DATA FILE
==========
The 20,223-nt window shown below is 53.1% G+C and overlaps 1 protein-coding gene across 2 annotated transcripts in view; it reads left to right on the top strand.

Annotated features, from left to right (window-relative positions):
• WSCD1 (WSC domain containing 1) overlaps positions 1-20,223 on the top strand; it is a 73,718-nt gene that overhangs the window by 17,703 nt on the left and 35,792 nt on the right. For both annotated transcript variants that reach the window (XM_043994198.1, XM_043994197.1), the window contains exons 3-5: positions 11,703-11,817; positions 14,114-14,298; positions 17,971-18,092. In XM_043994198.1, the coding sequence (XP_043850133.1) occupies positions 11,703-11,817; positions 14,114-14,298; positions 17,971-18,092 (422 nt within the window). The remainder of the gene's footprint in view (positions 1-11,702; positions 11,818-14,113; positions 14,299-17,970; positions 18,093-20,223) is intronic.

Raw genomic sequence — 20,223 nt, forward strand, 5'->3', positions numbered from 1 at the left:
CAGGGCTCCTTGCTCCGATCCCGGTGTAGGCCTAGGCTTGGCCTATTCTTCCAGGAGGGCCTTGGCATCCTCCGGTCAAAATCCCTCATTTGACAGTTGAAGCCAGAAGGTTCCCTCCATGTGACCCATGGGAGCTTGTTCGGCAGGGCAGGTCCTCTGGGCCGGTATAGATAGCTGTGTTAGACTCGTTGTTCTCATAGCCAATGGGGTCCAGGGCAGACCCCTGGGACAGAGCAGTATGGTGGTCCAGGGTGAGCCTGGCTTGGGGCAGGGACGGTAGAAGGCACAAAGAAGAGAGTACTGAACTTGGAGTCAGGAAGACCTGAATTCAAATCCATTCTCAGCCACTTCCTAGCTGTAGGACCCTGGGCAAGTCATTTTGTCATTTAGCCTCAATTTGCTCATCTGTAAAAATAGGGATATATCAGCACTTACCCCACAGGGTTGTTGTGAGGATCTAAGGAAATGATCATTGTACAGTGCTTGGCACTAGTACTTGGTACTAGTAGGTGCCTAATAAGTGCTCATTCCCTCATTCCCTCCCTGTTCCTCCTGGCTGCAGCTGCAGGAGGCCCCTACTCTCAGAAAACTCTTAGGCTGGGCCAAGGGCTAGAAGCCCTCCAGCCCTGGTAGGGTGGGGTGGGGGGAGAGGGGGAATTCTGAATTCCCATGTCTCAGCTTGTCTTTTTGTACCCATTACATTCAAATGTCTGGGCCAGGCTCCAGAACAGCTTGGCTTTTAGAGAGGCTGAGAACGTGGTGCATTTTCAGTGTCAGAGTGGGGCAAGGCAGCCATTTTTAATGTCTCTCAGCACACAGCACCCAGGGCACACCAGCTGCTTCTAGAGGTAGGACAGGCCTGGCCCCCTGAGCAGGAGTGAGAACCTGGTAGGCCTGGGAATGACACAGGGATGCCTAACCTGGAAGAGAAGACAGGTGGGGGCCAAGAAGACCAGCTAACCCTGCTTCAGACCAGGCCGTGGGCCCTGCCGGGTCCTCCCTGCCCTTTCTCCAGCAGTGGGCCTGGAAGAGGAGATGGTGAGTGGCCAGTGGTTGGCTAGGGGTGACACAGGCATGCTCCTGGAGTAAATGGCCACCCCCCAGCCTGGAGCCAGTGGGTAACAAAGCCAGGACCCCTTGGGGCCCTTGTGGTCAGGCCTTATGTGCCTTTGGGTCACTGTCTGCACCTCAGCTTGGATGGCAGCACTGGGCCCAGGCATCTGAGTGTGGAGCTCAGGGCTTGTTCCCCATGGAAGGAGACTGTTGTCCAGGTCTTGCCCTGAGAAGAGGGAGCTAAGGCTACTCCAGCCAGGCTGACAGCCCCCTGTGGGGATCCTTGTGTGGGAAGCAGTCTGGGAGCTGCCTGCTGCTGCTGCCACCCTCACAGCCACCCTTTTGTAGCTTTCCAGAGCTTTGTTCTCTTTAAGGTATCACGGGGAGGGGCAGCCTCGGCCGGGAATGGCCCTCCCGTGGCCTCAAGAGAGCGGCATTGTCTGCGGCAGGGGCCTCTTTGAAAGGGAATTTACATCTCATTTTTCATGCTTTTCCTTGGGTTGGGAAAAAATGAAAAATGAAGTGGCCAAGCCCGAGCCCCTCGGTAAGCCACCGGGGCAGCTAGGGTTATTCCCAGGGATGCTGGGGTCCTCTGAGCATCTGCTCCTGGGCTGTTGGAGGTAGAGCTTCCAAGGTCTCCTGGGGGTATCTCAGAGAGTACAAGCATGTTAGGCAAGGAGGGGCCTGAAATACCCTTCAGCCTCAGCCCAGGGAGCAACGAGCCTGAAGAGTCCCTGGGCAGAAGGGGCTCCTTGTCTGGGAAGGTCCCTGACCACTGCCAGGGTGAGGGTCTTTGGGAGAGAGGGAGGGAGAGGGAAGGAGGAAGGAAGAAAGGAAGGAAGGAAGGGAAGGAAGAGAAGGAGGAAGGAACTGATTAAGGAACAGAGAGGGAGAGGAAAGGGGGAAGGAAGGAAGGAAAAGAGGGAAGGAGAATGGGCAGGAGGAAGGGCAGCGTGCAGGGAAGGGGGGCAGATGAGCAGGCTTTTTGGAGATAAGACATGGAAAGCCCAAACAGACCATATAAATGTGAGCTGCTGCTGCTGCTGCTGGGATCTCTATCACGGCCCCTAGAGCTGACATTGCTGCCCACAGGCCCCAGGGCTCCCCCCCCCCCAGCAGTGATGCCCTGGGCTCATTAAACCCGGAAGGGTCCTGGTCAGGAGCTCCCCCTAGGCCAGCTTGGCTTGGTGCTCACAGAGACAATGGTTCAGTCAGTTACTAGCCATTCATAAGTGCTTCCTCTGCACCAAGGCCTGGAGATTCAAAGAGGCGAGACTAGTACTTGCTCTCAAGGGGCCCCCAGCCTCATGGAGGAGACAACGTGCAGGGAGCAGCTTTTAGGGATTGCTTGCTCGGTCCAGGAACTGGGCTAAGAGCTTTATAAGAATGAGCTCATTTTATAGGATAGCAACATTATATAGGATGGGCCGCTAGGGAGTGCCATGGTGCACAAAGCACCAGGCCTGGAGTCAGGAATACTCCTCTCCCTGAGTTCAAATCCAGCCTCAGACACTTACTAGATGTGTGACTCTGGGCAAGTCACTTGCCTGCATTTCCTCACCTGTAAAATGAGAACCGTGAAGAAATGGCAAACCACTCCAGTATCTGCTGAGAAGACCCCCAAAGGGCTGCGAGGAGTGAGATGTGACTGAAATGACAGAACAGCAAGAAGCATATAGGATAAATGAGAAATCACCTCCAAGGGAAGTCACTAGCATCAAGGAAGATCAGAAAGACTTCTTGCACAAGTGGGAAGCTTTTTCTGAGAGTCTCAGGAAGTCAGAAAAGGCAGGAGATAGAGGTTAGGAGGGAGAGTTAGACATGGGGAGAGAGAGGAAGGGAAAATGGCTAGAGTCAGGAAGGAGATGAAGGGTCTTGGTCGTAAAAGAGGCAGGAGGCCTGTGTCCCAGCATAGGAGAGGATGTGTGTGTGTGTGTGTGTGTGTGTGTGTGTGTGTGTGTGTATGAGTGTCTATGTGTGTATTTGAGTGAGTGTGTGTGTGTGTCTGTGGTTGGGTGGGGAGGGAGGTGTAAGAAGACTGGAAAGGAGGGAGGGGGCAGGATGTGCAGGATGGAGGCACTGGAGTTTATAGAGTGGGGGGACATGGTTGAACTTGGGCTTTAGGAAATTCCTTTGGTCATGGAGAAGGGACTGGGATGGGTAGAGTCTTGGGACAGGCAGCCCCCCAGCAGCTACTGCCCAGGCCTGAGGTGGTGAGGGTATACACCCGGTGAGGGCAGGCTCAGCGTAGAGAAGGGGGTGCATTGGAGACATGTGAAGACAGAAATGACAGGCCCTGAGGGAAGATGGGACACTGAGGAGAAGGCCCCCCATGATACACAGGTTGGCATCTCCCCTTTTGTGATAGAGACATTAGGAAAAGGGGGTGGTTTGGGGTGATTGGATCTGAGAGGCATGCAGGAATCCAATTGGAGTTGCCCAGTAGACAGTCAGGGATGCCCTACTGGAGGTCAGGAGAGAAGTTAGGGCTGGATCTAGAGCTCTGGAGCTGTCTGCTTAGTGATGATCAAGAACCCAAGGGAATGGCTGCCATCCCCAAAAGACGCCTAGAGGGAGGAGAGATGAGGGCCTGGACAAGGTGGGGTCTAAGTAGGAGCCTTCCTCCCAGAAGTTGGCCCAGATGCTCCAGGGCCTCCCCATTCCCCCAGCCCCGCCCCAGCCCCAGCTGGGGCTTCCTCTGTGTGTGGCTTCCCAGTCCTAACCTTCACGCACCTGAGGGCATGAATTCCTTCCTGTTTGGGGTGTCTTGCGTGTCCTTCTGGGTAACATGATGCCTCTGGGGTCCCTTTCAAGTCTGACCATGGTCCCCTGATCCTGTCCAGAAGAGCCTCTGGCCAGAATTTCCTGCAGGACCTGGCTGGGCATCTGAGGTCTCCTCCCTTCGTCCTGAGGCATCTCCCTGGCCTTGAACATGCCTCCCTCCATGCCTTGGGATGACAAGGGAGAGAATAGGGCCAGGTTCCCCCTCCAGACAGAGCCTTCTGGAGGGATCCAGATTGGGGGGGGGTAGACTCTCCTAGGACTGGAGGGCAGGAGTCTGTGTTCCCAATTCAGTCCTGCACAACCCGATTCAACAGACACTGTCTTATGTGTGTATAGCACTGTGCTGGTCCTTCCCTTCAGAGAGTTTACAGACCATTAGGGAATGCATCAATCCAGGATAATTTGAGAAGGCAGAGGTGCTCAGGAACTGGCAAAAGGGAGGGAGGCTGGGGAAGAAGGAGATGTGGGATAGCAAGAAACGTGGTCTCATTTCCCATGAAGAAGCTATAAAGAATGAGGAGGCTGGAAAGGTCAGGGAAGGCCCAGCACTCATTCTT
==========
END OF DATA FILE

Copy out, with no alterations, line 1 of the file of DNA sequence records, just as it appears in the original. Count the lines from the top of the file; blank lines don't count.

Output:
The 20,223-nt window shown below is 53.1% G+C and overlaps 1 protein-coding gene across 2 annotated transcripts in view; it reads left to right on the top strand.